Another week in Australia without a new government. Not bad for a Monday. The current Prime Minister is set to meet with three so-called independent members of Parliament to discuss forming a minority government. This gives us a chance to correct an error we made awhile back.
“Every election is a sort of advance auction sale of stolen goods,” wrote HL Mencken. We misattributed that quote to Mark Twain, another great American wit. But the observation seems especially apt right now.
With Australia’s election not yet over, the auctioning of future stolen goods continues is on display for all to see in Canberra. The independent MPs each have their own Christmas list of things you must buy them. Paul Hogan must be gratified to know that his large late fee on unpaid taxes will go to making Australia a safer, better-governed, freer, and more prosperous country.
But really the big news since Friday is that the media are still taking Ben Bernanke seriously. The Fed Chairman gave a much-anticipated speech last week in which he assured the naive and the hopeful that the Fed would do whatever it takes to support the U.S. economy.
Here’s a suggestion Mr. Bernanke: fire everyone one that works for you and then resign. That would do more to promote U.S. growth and sound money that anything else you could possibly do.
But assuming that doesn’t happen, how will the Fed support an economy whose second quarter growth was revised downward last week from 2.4% to 1.6%? Buy everyone ice cream?
We’re being flippant because it should be obvious to anyone with two neurons firing in the brain that you cannot support growth by adding to the stock of debt. The Fed’s quantitative easing programs can fund higher government deficits. And higher government deficits can fund more “stimulus” even as households and businesses hunker down and deleverage.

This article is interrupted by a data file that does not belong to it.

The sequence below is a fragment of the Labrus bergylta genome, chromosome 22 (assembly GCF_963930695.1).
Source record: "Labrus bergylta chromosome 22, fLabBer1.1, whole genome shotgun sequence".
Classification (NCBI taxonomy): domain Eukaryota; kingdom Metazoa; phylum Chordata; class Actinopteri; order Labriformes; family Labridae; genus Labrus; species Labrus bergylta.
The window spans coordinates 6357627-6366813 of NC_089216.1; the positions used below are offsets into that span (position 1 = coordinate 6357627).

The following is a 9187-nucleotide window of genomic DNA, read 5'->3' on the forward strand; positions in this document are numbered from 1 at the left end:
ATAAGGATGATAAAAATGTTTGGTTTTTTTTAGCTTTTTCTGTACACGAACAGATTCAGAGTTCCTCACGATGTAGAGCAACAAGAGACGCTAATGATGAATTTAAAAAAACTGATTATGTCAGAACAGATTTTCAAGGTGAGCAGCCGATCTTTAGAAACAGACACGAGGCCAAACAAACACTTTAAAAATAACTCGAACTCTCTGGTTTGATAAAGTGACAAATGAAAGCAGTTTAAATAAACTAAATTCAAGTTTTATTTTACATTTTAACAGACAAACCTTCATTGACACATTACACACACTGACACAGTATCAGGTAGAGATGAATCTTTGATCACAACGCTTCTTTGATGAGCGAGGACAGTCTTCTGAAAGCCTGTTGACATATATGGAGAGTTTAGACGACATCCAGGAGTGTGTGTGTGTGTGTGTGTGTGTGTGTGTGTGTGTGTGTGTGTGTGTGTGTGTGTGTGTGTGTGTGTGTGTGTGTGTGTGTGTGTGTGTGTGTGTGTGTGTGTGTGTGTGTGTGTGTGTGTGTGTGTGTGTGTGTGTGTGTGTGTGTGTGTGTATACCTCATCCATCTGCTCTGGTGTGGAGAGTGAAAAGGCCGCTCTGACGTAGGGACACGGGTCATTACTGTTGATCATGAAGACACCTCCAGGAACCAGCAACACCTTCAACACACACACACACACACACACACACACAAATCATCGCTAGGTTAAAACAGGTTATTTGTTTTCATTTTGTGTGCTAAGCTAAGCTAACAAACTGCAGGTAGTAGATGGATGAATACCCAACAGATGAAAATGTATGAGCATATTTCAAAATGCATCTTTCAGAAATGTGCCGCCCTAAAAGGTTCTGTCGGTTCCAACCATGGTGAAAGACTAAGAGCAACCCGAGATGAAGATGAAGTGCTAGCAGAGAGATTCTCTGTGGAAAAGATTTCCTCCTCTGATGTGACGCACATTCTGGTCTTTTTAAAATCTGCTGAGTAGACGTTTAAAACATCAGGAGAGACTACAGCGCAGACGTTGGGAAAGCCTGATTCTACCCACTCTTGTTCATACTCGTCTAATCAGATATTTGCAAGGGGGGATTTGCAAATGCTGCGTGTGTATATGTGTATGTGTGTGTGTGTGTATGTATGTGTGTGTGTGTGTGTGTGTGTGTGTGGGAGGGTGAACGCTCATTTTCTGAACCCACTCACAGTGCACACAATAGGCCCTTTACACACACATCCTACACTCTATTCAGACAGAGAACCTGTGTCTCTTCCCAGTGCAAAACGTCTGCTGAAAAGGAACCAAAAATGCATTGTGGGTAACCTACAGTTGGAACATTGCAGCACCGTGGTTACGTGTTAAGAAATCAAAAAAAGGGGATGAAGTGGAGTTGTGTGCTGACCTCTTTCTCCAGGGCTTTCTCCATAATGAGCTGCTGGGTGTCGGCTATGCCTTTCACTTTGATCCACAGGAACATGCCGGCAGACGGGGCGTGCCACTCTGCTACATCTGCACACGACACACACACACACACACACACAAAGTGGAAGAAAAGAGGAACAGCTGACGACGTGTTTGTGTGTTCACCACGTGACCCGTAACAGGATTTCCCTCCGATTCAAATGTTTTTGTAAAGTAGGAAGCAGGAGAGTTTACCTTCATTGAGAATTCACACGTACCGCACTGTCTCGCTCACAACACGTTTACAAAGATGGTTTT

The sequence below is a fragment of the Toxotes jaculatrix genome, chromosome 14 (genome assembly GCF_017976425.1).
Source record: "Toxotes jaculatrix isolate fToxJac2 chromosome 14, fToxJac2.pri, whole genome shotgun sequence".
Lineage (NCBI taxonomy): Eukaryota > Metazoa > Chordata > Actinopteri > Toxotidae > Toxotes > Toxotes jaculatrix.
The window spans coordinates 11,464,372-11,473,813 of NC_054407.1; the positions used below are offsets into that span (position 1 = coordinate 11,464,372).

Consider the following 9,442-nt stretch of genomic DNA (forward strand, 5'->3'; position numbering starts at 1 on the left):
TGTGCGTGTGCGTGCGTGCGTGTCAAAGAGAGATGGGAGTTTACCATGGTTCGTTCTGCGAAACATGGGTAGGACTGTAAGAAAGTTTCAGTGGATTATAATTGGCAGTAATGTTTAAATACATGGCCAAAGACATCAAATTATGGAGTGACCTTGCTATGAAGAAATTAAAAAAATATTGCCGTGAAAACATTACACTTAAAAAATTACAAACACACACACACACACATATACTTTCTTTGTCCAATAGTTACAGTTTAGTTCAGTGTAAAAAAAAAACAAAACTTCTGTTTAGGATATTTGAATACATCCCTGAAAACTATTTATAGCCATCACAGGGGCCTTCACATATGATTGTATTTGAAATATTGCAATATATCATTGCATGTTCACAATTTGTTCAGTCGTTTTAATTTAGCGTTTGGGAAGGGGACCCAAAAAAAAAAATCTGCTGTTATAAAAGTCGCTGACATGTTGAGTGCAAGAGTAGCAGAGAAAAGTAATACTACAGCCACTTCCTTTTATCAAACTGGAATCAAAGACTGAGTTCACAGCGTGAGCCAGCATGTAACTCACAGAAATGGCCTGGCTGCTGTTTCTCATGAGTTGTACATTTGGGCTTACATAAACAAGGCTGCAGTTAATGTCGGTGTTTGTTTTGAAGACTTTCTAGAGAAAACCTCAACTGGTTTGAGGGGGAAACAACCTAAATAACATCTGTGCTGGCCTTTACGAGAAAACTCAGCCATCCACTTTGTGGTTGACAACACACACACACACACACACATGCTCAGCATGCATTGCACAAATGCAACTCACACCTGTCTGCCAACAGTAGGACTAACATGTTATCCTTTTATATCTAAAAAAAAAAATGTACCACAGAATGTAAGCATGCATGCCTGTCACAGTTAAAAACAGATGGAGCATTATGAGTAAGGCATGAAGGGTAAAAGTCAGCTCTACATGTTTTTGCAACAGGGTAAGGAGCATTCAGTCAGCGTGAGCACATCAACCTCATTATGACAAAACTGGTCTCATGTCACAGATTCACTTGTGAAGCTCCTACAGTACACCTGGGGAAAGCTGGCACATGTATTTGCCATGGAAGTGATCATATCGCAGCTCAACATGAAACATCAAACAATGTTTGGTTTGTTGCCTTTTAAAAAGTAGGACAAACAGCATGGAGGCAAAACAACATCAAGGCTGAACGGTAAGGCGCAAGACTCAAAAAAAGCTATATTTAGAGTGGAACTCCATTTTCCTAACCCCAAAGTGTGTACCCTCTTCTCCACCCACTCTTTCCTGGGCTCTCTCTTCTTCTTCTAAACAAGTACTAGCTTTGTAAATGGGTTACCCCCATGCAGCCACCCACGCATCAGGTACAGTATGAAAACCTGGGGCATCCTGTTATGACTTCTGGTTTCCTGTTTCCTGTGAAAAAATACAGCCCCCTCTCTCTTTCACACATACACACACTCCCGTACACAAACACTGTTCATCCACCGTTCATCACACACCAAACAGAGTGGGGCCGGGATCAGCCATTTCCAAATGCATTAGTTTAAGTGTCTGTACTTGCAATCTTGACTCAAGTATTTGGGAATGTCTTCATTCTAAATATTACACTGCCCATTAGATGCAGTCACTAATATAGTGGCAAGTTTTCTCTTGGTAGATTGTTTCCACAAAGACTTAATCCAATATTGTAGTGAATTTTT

Yet all that stimulus does is seem to support exports and manufacturing growth in places like Germany and China – where the cars and goods Americans by are made. The stimulus stimulates. Just not where you’d expect, like having your feet tickled but feeling it in your ear.
This is a critical issue for Australia. The chart we showed you last week clearly demonstrates that Australia’s stock market tracks the U.S. That means bad U.S. earnings and a weak economy would be bearish for Aussie stocks. But what about China?
The argument is made that Australia’s economic growth correlates more with Asia than America. “Our national income will soon be growing at a China-like rate, underpinning a boom investment that is already underway,” writes RBS chief economist Kieran Davies in today’s Australian Financial Review. “Iron ore is now our largest export, accounting for almost four per cent of the economy, while coal is not far behind at 3.5%.”
The argument is that strong coal and iron ore prices – even though they may fall in the next quarter as contract prices are correlated with the spot market – support national income, which supports national investment ($112 billion in projects in the mining sector alone, according to RBS), which supports national employment, which supports national spending, which supports national taxes which support all the promises made by politicians who support themselves at your expense.
This all sounds mostly true. But it all hinges on the boom in China having nothing to do with the credit boom in America – you know…the one that’s deflating and causing the world’s nastiest economic hangover in seventy years.
Here’s what worries us, though. What if China’s great economic growth story really is just a derivative or manifestation of the world’s greatest credit bubble ever? Writing about this phenomenon at Zero Hedge, Tyler Durden hits close to home:
Well, of course, China needs its resources. Soon every open mine will be a “BRIC” to be exploited by Chinese interests, which come, see, and suck the place dry as they build yet more vacant cities, ghost towns, and highways to nowhere, hoping they can sustain the illusion of the world’s greatest bubble for a few more months. Which is precisely all those who are betting on a collapse of China are playing it not with China CDS, but those of Australia: for when the worm turns, Bad in Beijing, will be nothing compared to the Massacre in Melbourne.